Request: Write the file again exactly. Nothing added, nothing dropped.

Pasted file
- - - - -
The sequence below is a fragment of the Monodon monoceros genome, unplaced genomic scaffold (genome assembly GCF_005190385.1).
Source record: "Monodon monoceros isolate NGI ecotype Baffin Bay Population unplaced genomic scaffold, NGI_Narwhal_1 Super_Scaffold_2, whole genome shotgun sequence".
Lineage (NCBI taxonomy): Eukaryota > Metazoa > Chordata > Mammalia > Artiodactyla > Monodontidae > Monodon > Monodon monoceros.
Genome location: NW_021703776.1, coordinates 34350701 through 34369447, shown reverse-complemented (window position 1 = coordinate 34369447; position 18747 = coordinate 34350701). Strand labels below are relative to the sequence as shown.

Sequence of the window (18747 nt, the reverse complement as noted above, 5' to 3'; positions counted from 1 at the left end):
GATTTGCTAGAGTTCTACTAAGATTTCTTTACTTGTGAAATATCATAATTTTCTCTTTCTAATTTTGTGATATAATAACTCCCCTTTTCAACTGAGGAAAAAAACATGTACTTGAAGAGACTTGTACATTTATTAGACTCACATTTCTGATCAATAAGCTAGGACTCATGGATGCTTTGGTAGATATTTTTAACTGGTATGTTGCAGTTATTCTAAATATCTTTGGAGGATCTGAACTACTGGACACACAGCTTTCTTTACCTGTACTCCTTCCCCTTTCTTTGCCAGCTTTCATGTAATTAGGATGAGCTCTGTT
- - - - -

The sequence below is a fragment of the Monodon monoceros genome, unplaced genomic scaffold (genome assembly GCF_005190385.1).
Source record: "Monodon monoceros isolate NGI ecotype Baffin Bay Population unplaced genomic scaffold, NGI_Narwhal_1 Super_Scaffold_2, whole genome shotgun sequence".
Lineage (NCBI taxonomy): Eukaryota > Metazoa > Chordata > Mammalia > Artiodactyla > Monodontidae > Monodon > Monodon monoceros.
Genome location: NW_021703776.1, coordinates 34350701 through 34369447, shown reverse-complemented (window position 1 = coordinate 34369447; position 18747 = coordinate 34350701). Strand labels below are relative to the sequence as shown.

Sequence of the window (18747 nt, the reverse complement as noted above, 5' to 3'; positions counted from 1 at the left end):
GATTTGCTAGAGTTCTACTAAGATTTCTTTACTTGTGAAATATCATAATTTTCTCTTTCTAATTTTGTGATATAATAACTCCCCTTTTCAACTGAGGAAAAAAACATGTACTTGAAGAGACTTGTACATTTATTAGACTCACATTTCTGATCAATAAGCTAGGACTCATGGATGCTTTGGTAGATATTTTTAACTGGTATGTTGCAGTTATTCTAAATATCTTTGGAGGATCTGAACTACTGGACACACAGCTTTCTTTACCTGTACTCCTTCCCCTTTCTTTGCCAGCTTTCATGTAATTAGGATGAGCTCTGTT